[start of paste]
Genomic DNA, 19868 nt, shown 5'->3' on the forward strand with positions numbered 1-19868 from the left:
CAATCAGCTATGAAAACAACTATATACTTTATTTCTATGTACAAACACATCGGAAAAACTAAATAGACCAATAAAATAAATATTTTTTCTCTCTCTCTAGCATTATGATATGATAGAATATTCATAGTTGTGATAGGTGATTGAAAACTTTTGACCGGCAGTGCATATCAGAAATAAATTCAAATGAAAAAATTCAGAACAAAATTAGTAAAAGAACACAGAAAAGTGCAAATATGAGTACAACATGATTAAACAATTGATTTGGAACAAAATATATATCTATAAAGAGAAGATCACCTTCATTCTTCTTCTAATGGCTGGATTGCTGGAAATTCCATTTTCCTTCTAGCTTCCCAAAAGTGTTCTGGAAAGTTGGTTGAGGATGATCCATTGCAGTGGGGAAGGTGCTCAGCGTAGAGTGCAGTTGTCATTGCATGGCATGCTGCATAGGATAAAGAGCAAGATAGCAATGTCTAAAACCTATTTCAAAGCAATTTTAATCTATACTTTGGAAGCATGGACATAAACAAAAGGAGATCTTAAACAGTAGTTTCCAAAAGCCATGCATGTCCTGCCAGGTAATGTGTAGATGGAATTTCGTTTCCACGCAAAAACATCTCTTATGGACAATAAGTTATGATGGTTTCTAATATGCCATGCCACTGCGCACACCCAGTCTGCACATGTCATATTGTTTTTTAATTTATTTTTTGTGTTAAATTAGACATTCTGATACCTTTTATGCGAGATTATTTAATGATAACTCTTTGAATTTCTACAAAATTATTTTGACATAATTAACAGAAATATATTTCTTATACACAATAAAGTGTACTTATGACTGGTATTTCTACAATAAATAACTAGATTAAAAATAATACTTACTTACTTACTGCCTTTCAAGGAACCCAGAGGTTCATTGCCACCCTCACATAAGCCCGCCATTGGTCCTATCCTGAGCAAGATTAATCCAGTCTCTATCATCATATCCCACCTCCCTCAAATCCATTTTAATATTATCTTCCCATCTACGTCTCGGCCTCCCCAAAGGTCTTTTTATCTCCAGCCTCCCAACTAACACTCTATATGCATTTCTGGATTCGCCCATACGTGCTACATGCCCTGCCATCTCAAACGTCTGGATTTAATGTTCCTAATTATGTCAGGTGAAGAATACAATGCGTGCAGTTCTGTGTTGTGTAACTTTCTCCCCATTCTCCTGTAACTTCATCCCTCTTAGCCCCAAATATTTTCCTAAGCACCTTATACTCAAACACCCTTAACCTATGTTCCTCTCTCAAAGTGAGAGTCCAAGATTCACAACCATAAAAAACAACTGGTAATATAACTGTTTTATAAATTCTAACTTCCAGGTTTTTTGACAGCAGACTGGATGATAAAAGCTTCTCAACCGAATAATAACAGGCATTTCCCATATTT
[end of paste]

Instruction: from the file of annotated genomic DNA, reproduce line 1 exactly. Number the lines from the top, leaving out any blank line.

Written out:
Genomic DNA, 19868 nt, shown 5'->3' on the forward strand with positions numbered 1-19868 from the left: